Using Holocaust Memorials to Bash Israel in Germany

In Munich, a controversy has broken out over installing cobblestone-sized brass plaques on the streets, each commemorating a victim of the Nazis who lived nearby. These memorials, known as Stolpersteine (“stumbling stones”), have become a feature of many German cities. Inevitably, writes Benjamin Weinthal, the controversy also involves feelings about Israel:

In late July, the Munich city council voted to ban the “stumbling-stone” memorials. Charlotte Knobloch, the former president of the Central Council of Jews in Germany and current head of the Munich Jewish community, has long opposed the Stolpersteine and has called them an insult to the victims. Knobloch, herself a Holocaust survivor, said it is “intolerable” for passersby to step on the names of Jews that were murdered in the tragedy. . . .

[Meanwhile], a co-founder of the “stumbling-stones” memorial in the city of Kassel . . . declared at an anti-Semitic demonstration in 2014 that “death is a master today from Israel” and that he wished that there would be “stumbling stones” for the murdered Palestinians, . . . an allusion to the famous Holocaust poem by the Jewish poet Paul Celan . . . who wrote about Nazism: “death is a master from Germany.” [Similar] anti-Zionist sentiments [have been expressed by] the co-founders of the Munich Stolpersteine initiative.

Read more at Jerusalem Post

More about: Anti-Semitism, German Jewry, Holocaust, Holocaust remembrance, Israel & Zionism

Hamas Has Its Own Day-After Plan

While Hamas’s leaders continue to reject the U.S.-backed ceasefire proposal, they have hardly been neglecting diplomacy. Ehud Yaari explains:

Over the past few weeks, Hamas leaders have been engaged in talks with other Palestinian factions and select Arab states to find a formula for postwar governance in the Gaza Strip. Held mainly in Qatar and Egypt, the negotiations have not matured into a clear plan so far, but some forms of cooperation are emerging on the ground in parts of the embattled enclave.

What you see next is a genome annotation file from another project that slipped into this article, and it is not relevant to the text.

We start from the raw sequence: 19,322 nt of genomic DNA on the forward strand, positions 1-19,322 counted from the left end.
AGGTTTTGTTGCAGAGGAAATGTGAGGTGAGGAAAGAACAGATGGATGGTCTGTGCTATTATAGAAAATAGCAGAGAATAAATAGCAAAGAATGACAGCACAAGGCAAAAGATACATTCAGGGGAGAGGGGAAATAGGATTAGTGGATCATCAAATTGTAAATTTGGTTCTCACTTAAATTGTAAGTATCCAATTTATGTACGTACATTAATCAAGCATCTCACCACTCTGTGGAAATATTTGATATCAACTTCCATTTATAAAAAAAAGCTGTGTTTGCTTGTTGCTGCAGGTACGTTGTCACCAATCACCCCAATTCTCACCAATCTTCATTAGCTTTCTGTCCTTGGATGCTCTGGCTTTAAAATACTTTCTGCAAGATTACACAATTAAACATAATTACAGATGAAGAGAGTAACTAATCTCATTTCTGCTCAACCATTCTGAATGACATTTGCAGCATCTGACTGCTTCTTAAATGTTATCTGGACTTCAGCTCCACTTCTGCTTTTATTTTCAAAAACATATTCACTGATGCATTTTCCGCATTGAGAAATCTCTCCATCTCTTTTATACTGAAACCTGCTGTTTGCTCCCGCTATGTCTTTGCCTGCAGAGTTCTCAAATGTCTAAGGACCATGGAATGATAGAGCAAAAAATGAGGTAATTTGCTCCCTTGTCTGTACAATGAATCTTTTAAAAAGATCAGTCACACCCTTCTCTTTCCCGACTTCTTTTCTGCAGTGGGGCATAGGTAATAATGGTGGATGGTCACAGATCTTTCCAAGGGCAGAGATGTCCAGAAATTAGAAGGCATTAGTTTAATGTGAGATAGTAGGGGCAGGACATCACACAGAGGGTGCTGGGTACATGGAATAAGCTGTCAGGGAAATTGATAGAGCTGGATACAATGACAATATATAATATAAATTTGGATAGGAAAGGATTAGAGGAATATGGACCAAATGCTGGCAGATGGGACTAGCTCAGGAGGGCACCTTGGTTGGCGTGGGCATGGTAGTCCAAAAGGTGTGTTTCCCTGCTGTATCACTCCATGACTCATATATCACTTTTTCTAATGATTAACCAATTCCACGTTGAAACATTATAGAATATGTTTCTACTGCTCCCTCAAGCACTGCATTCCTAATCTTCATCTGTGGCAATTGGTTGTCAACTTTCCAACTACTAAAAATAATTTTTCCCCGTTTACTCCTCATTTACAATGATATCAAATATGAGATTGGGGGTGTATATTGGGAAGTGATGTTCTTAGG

Hamas officials have informed their interlocutors that they are willing to support the formation of either a “technocratic government” or one composed of factions that agree to Palestinian “reconciliation.” They have also insisted that security issues not be part of this government’s authority. In other words, Hamas is happy to let others shoulder civil responsibilities while it focuses on rebuilding its armed networks behind the scenes.

Among the possibilities Hamas is investigating is integration into the Palestinian Authority (PA), the very body that many experts in Israel and in the U.S. believe should take over Gaza after the war ends. The PA president Mahmoud Abbas has so far resisted any such proposals, but some of his comrades in the Palestine Liberation Organization (PLO) are less certain:

On June 12, several ex-PLO and PA officials held an unprecedented meeting in Ramallah and signed an initiative calling for the inclusion of additional factions, meaning Hamas. The PA security services had blocked previous attempts to arrange such meetings in the West Bank. . . . Hamas has already convinced certain smaller PLO factions to get on board with its postwar model.

With generous help from Qatar, Hamas also started a campaign in March asking unaffiliated Palestinian activists from Arab countries and the diaspora to press for a collaborative Hamas role in postwar Gaza. Their main idea for promoting this plan is to convene a “Palestinian National Congress” with hundreds of delegates. Preparatory meetings have already been held in Britain, Lebanon, Kuwait, and Qatar, and more are planned for the United States, Spain, Belgium, Australia, and France.

If the U.S. and other Western countries are serious about wishing to see Hamas defeated, and all the more so if they have any hopes for peace, they will have to convey to all involved that any association with the terrorist group will trigger ostracization and sanctions. That Hamas doesn’t already appear toxic to these various interlocutors is itself a sign of a serious failure.

Read more at Washington Institute for Near East Policy

More about: Gaza War 2023, Hamas, Palestinian Authority